Why French investors flock to Turkey
SOPHIE QUINTIN ADALIAs the first round of presidential elections draws nearer, France’s fiscal policy is increasingly being used as a political weapon. New measures are trumpeted by the two main contenders on a weekly basis and paying high taxes is presented as a patriotic duty. French politicians are planning to extend the ruthlessly efficient tax administration to the whole world.
Given the country’s tradition of dogmatic egalitarianism, the “anti-rich” posturing is not surprising. But how can we explain that a tax system, namely by essence an economic tool, is gradually being turned into a tool of oppression?
First of all, the desperate state of France’s public finance inexorably pushes its elite down the taxation road. Modern politicians, like Louis XIV, are left with only one option to fill the empty coffer of l’état. To avoid politically damaging austerity to reduce the plethoric state and an out-of-control public spending, they resort to new levies.
Before paying a visit to his Labor Party counterpart, candidate François Hollande stole the fiscal show by promising a 75 percent top marginal income tax for the “very” rich (income above 1 million euros). At the same time in Paris, the National Assembly was adopting two new measures tabled by the ruling UMP: a tax on financial transactions and a VAT increase to 21.2 percent to fund the social security deficit (17 billion euros).
Nicolas Sarkozy may be portrayed by the left-leaning journalist corps as the “président des riches” but it would be more accurate to call him the “president of taxes” being paid primarily by the poor and the middle class. He holds the absolute record with the creation of 140 fiscal measures in five years! His recasting as the “protector” of the little people against “savage competition” does not change the reality. French taxpayers, rich or not, are being squeezed like lemons.
The political class is in regression. Its war on fundamental liberties, be they freedom of expression (memory laws and denial laws with a 45,000-euro fine) or more generally economic freedoms, is a disgrace. With record levels of taxation, one’s labor or capital is again becoming the property of the state. As Charles Gave, a businessman and the president of the liberal Turgot Institute put it more bluntly, “slavery is being reinvented.”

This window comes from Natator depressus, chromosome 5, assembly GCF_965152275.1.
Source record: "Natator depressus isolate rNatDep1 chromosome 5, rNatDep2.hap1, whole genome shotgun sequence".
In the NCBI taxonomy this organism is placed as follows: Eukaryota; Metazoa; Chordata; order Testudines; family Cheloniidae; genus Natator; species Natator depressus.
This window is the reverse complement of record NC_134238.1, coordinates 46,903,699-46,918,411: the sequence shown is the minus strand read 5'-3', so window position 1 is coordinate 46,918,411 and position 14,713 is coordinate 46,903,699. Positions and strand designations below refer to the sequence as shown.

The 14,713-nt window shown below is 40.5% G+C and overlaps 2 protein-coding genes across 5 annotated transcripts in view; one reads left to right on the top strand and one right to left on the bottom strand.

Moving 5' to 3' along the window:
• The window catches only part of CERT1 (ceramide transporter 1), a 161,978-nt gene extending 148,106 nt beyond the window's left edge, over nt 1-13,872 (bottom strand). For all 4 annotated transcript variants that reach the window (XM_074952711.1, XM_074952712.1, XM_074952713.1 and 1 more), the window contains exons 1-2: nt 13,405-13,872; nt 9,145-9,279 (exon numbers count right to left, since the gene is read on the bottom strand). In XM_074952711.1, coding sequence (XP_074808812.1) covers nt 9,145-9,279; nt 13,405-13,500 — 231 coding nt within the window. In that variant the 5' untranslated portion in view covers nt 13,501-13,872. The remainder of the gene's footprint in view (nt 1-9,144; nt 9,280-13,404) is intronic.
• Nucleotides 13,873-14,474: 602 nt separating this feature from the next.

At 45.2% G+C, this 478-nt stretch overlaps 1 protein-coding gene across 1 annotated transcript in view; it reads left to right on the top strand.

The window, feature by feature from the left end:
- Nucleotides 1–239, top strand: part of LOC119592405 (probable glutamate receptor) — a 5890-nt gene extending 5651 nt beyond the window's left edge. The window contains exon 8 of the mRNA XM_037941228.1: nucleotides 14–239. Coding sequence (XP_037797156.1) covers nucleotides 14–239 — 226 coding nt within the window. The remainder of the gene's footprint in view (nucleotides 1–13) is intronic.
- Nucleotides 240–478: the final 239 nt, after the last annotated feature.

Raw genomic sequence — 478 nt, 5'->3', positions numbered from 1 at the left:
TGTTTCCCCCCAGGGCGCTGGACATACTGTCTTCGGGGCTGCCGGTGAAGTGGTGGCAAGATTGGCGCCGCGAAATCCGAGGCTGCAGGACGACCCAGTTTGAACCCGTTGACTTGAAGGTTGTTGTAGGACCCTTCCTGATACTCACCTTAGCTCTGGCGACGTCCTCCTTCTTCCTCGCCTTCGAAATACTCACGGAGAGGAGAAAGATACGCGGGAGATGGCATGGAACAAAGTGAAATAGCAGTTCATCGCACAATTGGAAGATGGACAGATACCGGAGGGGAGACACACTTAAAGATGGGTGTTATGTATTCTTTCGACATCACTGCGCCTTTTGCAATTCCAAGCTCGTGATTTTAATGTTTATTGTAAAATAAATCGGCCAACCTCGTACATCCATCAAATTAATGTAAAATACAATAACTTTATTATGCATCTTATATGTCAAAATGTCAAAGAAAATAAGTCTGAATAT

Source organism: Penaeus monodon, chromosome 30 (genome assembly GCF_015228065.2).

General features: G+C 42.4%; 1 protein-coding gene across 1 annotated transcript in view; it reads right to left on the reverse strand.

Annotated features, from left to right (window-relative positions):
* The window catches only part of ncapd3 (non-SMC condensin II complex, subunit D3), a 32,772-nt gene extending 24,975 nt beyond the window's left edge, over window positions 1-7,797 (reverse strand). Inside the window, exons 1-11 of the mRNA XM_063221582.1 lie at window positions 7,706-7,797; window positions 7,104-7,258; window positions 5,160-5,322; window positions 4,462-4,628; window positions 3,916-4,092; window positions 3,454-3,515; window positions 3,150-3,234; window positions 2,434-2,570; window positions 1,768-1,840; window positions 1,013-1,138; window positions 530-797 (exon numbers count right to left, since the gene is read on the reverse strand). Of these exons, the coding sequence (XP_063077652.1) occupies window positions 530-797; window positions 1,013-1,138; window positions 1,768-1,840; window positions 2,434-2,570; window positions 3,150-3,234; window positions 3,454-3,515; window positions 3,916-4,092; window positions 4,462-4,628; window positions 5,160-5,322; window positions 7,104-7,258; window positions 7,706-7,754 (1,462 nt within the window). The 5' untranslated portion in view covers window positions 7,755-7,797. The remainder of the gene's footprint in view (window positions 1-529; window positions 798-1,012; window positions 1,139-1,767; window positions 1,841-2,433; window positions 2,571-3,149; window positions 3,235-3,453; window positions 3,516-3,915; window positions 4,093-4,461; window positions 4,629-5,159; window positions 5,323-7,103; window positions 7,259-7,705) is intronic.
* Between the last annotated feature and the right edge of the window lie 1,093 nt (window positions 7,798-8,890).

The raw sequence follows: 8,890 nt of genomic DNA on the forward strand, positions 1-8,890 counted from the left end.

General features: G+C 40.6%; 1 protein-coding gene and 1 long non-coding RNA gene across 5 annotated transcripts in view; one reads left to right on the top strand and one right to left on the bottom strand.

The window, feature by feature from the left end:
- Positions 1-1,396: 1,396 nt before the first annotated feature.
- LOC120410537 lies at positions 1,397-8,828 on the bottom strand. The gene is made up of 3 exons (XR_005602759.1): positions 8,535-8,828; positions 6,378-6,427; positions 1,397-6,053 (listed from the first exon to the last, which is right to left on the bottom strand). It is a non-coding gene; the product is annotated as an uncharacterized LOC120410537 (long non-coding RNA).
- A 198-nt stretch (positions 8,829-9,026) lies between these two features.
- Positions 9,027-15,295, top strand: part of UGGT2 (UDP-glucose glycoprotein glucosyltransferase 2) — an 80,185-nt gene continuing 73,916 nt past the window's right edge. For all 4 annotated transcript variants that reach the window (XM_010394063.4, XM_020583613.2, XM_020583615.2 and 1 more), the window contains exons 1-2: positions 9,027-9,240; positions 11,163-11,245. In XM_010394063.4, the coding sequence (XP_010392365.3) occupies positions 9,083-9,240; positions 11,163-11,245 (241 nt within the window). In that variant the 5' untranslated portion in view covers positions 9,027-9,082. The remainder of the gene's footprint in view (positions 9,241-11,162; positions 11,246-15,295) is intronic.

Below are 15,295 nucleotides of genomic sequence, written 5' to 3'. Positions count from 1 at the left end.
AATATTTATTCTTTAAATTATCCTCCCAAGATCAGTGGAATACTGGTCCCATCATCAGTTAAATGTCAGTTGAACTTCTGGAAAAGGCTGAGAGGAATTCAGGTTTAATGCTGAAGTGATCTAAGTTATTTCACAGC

Not surprisingly, the wealthy and more entrepreneurial are flocking to freer economic pastures like Hong Kong and emerging economies. But in taxation “hell,” the escape of dissatisfied citizens to “fiscal paradises” (tax havens) cannot be tolerated. Having made the fight against states practicing less oppressive tax regimes a priority, candidate Sarkozy now promises to target tax “evaders,” namely citizens who choose to become residents of another country for “tax reasons.”
No one is quite sure how distinguishing between exiles and expatriates can be worked out but the powerful administration can be trusted to impose its diktat. Failure to pay the “exit tax” will result in these “unpatriotic” exiles falling foul of the law. The novelty and controversy of this measure lies in the unprecedented linkage between taxation and nationality, namely a break from the European practice linking taxation to territory.
Paraphrasing Karl Marx, Socialist President François Mitterand famously noted that France was in a state of permanent revolution. In 2012, the neo-revolutionary-candidates are taking steps to introduce fiscal Terreur. No wonder French investors are flocking to Turkey.
Sophie Quintin Adalı is an analyst for www.unmondelibre.org, the Francophone project of the Atlas Economic Research Foundation.